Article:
Church signs, newsletters, etc., are a fertile breeding ground for this trope:
World Youth Day 2008 took place in Australia, and the attendees got religious text messages on their mobiles. These switched the "you" for a "u" and so on. An article was published about how they were doing it to "speak their language", and quoting "experts" on how the message would be "seen as cool".
Another case of religious messages in texting format, was the following mind-meltingly bad church sign that went up in Pennsylvania.
Anti-abortion billboard spotted in Alabama: "god loves u girl and ur baby 2". What's especially odd is that "loves" and "and" are spelled out correctly.
One of the oldest is "This is a CH CH. What's missing? U R!" Though since it was (allegedly) spotted before text lingo took off, it may just be phonetic spelling.
If anybody has heard of any of the 20 Internet Acronyms Every Parent Should Know, please contact your local police station post-haste; they could definitely use you as a telepathic detective.
The updated list of 50 acronyms contains some real corkers. A/S/L is legit, as pointed out, along with J/O. As are 1337 and 420 (the latter a marijuana reference) but both are a little out of place in a list that seems to concern itself mainly with cybersex. The rest seem to be initialisms of quite arbitrary phrases, or else it's slang particular to an individual chat community. Apparently, banana means penis. And "kitty" means vagina, obviously a pun on "pussy". Using either is a good way to give your cybersex session that little something extra.
What? You mean, not that you're connecting via using HTTP via an ISP to a LAMP stack which is running a MMORPG descended from a MUD that liked to call itself a PBBG programmed with PHP and you're connecting to it from a *NIX PC which != M$note Query: Dual booting aside, can a *NIX PC ever be M$ these days? There used to be XENIX. after you've read the WSU about event at MIT hoping not to get a 404 reading UTF-8 rather than ASCII or ISO-8859 and the TLA increases as BOINC wants more RAM...note Try to find a normal teenager—heck, a normal white collar adult—that understood every one of these acronyms. Good luck.
In 1992, a New York Times columnist wrote a glossary of "Seattle grunge slang" for that paper. He didn't make it all up, but his cunning informant did. The gullible reporter reported it as fact. Some of the slang actually made its way into the mediasphere in minor ways. For example, it inspired the title of the short-lived Harsh Realm, a television series loosely based on a comic book called The Realm.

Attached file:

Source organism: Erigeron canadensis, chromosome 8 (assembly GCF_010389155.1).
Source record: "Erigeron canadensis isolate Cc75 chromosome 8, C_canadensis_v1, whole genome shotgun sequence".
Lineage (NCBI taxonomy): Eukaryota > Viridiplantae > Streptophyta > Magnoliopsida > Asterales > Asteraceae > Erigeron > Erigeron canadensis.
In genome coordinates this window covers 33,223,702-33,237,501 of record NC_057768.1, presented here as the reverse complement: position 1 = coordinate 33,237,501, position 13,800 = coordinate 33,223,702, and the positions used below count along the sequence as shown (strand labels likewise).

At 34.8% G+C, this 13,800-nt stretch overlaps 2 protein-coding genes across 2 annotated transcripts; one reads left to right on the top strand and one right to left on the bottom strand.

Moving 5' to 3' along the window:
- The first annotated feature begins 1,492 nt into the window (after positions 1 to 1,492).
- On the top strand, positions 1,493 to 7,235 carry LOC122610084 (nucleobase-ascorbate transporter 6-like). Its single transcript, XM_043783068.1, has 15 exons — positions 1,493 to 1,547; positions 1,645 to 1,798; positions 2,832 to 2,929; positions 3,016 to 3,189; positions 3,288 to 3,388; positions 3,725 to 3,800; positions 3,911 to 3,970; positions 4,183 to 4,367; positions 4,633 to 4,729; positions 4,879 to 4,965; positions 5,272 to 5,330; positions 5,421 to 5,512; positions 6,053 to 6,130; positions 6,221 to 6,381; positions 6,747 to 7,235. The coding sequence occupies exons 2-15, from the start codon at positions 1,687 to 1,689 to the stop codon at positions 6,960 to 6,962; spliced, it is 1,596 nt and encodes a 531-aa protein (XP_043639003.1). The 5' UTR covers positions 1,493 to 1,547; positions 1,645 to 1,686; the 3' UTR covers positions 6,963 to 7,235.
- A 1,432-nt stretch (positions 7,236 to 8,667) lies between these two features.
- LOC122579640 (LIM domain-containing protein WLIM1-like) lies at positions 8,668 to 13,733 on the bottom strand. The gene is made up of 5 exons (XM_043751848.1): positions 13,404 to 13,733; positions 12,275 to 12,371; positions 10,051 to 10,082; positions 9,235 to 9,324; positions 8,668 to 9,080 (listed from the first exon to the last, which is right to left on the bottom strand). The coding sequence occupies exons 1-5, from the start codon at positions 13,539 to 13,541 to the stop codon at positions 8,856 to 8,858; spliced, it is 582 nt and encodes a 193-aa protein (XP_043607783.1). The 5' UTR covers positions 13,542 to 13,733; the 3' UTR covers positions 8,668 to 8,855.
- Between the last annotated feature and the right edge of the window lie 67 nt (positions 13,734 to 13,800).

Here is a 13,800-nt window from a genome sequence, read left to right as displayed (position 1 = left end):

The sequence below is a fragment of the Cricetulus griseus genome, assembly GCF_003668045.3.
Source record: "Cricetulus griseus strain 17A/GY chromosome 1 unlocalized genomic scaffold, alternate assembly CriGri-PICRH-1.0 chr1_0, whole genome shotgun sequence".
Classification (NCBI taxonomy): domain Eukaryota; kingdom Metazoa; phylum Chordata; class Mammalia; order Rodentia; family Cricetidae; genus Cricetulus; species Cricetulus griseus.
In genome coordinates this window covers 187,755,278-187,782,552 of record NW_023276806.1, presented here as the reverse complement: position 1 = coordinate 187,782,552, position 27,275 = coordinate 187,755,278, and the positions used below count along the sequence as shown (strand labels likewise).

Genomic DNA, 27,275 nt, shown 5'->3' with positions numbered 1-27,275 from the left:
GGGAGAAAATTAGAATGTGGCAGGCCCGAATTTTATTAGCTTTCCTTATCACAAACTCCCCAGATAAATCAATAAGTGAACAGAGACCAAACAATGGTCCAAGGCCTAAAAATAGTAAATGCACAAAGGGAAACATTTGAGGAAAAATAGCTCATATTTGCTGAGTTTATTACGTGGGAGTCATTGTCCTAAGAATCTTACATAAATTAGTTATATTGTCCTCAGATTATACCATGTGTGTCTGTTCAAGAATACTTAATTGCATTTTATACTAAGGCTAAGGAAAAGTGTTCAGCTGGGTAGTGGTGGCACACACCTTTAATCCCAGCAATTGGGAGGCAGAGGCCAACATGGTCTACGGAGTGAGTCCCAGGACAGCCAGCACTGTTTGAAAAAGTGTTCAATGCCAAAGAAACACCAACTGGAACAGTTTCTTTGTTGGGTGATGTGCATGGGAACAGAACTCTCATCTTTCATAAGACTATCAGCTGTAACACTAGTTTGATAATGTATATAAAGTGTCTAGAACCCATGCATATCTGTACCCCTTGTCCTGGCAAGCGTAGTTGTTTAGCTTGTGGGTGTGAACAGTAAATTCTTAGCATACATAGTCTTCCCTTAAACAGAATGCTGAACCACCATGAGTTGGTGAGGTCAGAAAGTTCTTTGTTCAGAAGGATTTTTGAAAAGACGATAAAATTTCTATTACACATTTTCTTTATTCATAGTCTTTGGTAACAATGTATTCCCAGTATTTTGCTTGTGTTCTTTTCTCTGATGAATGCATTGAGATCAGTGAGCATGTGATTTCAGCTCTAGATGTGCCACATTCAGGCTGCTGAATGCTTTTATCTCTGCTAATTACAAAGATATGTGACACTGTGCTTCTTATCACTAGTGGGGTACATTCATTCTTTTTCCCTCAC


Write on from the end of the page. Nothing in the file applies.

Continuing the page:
Michael Steele, the new chairman of the RNC, drew a great deal of satire for promising an "off the hook" PR campaign in "urban-suburban hip-hop settings", among many such 'cool' comments.
At some award show a few years ago, Joan Rivers made a comment about a rapper along the lines of "always getting some bling for him and his crew." Oops.
In an effort to "[tie] in nicely with the texting generation," Pizza Hut adopted the "secondary brand" of "The Hut", simultaneously if (presumably) unintentionally evoking memories of Spaceballs.
Speaking of shortened brand names, see "Mtn Dew", a name that to some suggests an attempt to save on ink costs, or the world's first mutton-flavored soft drink. Mmm, mutton flavored soft drink.
While campaigning in 2008, Mitt Romney once attempted to relate to the people by having his picture taken with bystanders while talking about camera phones and (awkwardly) using phrases such as "Who let the dogs out? Woof! Woof!" and talking about "bling bling" to a crowd of composed mostly of African-Americans. On MLK Day. In 2008.
This horrifying joke, found on a Laffy Taffy wrapper:
Similar to the above-mentioned "The Hut", Radio Shack is in the process of changing its name to "The Shack". In fairness, Radioshack's employees have been privately calling their store "The Shack" for years. Makes perfect sense given that ham radio, where the name comes from, is considered rather vintage nowadays. Unless you're an amateur radio hobbyist, that is.